World Press Freedom Day: 22 cases of attacks on journalists reported between March & April

World Press Freedom Day: 22 cases of attacks on journalists reported between March & April

ARTICLE 19 Eastern Africa has expressed dismay over the increase in violence against journalists while on duty in Kenya between May-April 2020 with documented cases of attacks, harassment, intimidation rising to 59 from 53 last year.

Their report revealed that attacks on journalists increased significantly in the first quarter of 2020 with recorded cases reaching 36 at the height of coronavirus pandemic across the country.

“Of the 36 cases recorded, 22 violations took place between March and April, barely two months following the government’s announcement of the first case of COVID 19 on March 12 in Kenya,” their statement reads.

This constitutes 37 per cent of the total violations during the monitoring period.

According to ARTICLE 19 Eastern Africa, these attacks were carried out by security agents, government officials, and organised mobs – including primary school pupils in a manner that clearly demonstrates a sustained effort to stifle and control the press, and limit the free flow of information in 22 counties.

Nairobi recorded the highest violations with 13 incidents, followed by Mombasa with 6 and Turkana witnessing 4 cases. Other 19 counties recorded between 3 and 1 cases each.

As the journalists around the globe marked the World Press Freedom Day under the theme of Journalism Without Fear and Favour; reporting about the coronavirus health crisis, corruption and the 2022 succession politics are the most sensitive stories for journalists to cover in 2020 in Kenya.

Attacks at the county levels continued to increase as journalists have been denied access to information or news venues to provide objective and critical reporting on the counties’ development progress, their response preparedness to the pandemic and the shaping local politics.

“An independent media is crucial for Kenya’s ability to achieve her development agenda including the efforts to contain the raging pandemic and its watchdog role of ensuring that those in power are being held to account, said Mugambi Kiai, ARTICLE 19 Eastern Africa, Regional Director.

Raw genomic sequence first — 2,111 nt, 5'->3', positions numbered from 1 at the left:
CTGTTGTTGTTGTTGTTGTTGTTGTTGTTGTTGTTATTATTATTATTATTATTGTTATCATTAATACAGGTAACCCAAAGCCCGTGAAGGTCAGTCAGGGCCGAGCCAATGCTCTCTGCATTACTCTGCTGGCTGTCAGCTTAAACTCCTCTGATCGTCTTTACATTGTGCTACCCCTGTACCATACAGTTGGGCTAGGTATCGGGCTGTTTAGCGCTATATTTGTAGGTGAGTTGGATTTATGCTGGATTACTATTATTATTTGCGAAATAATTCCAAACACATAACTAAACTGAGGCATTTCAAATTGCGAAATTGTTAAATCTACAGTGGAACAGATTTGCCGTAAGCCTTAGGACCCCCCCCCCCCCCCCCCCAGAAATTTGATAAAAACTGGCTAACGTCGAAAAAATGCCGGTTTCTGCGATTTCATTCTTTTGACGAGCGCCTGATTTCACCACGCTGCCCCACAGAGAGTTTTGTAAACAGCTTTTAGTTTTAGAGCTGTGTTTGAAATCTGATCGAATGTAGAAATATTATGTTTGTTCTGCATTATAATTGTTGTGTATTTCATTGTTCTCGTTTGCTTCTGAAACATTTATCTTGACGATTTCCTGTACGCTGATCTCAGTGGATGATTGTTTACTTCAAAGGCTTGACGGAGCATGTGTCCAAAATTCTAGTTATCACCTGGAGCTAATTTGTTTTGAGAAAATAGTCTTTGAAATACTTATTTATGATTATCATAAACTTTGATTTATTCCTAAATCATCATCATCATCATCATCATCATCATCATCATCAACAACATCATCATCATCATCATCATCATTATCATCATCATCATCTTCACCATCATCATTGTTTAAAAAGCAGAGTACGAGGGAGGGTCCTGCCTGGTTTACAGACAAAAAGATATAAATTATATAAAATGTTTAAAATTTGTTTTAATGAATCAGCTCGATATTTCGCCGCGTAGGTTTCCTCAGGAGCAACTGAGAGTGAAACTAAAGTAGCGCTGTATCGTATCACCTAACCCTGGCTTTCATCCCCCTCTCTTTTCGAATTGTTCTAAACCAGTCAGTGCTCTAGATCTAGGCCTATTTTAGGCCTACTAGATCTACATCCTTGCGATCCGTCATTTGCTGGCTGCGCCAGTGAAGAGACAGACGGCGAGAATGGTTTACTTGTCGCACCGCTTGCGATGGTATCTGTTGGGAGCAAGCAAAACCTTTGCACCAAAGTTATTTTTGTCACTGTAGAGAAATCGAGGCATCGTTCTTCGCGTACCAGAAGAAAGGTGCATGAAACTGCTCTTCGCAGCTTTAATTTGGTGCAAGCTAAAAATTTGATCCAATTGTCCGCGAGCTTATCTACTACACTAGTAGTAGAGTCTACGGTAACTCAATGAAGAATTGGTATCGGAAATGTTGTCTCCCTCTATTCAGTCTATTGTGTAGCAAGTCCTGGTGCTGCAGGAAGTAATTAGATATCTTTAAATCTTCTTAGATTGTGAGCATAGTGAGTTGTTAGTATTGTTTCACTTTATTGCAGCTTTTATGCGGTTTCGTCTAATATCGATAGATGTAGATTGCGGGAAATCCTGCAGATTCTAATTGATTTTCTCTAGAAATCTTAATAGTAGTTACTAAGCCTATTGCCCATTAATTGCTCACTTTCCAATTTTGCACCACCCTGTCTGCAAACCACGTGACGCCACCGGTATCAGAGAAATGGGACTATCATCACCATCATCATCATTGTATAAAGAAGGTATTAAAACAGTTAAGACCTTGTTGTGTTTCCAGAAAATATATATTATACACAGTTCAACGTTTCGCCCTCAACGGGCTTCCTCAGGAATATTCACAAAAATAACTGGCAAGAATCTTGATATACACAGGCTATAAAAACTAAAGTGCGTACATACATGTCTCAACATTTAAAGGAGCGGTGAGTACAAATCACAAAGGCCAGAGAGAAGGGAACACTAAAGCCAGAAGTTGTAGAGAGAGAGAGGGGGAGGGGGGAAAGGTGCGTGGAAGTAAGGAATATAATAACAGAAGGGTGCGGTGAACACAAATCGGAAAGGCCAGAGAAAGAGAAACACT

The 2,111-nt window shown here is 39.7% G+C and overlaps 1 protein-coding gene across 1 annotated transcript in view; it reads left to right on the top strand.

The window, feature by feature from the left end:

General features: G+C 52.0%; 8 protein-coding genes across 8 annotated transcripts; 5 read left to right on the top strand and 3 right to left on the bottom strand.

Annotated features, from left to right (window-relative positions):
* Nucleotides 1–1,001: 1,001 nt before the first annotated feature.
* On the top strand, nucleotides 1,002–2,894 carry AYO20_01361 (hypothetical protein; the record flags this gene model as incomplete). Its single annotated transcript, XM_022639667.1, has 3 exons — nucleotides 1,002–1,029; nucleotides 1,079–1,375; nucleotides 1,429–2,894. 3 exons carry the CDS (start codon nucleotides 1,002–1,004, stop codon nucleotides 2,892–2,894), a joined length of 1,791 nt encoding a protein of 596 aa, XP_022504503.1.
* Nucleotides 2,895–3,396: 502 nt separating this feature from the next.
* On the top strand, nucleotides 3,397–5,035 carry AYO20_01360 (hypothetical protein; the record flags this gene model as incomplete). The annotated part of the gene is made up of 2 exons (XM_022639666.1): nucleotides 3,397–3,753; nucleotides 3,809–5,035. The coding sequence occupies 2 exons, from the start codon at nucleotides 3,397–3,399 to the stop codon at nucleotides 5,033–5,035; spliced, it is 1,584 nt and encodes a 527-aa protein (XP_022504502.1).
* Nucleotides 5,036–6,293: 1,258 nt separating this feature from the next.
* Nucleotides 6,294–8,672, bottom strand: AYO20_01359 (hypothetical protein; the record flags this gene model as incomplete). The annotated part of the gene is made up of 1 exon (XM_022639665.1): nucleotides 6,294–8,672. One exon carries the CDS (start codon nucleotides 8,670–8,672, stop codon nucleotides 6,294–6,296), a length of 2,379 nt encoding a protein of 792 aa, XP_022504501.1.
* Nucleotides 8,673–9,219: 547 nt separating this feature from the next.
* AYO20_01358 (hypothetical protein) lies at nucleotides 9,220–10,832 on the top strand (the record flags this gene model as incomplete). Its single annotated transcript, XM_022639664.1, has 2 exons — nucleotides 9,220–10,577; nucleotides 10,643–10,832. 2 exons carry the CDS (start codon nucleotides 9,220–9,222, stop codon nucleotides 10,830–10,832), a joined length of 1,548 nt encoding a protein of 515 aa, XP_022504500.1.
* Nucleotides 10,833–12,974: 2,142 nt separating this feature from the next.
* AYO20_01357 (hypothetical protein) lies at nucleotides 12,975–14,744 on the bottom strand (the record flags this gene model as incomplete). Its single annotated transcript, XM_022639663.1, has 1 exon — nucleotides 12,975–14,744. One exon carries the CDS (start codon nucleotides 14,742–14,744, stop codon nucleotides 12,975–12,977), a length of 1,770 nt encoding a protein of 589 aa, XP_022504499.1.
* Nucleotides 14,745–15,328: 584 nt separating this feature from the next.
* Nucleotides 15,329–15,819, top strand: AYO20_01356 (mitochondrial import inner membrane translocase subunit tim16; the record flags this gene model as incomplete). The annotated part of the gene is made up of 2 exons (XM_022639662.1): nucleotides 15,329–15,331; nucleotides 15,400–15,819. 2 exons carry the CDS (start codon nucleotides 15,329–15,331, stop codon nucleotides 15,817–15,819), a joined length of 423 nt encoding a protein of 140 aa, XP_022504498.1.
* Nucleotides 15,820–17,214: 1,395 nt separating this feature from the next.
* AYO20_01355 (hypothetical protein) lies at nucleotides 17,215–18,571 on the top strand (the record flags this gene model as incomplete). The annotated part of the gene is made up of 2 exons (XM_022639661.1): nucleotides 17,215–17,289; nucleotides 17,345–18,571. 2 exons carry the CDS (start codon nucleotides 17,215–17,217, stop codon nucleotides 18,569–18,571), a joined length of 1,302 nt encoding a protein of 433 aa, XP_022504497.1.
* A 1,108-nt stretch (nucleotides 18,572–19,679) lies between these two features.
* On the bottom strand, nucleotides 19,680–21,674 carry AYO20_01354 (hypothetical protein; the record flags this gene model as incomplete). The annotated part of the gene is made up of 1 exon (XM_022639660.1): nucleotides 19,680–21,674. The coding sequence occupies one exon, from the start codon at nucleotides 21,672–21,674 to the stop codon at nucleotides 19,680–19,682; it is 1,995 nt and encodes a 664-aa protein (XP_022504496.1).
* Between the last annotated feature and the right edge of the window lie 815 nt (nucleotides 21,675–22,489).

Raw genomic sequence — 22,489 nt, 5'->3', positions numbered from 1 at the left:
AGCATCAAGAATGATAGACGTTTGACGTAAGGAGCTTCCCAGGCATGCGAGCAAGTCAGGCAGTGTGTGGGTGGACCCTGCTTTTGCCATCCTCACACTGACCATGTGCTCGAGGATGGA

“A free press cannot thrive in an environment in which journalists are constantly under severe and constant attack: this undermines freedom of expression, and democracy, in the country. Despite filing complaints with police cases of attacks and threats against journalists are rarely investigated,”he added.

Of the 59 violations recorded by ARTICLE 19, only one case involving a non-State actor has been investigated with the perpetrators subsequently being taken to court.

The organisation said this is a mere 1% rate of effective investigation, suggesting a high level of impunity regarding attacks on journalists.

“Failure to bring those responsible for attacks on journalists to account sends the signal that the media can be silenced through violence, and will ultimately lead to many journalists resorting to self-censorship, hampering the realisation of the right to free expression. The government must take the necessary steps to ensure that journalists are free to carry out their work,” Mugambi said.

ARTICLE 19 is calling on the Kenyan government to uphold freedom of the media and to end attacks on journalists carrying out their work.

The government is further being urged to create an enabling environment for journalists to carry out their duties, without threat of attack or criminalisation.


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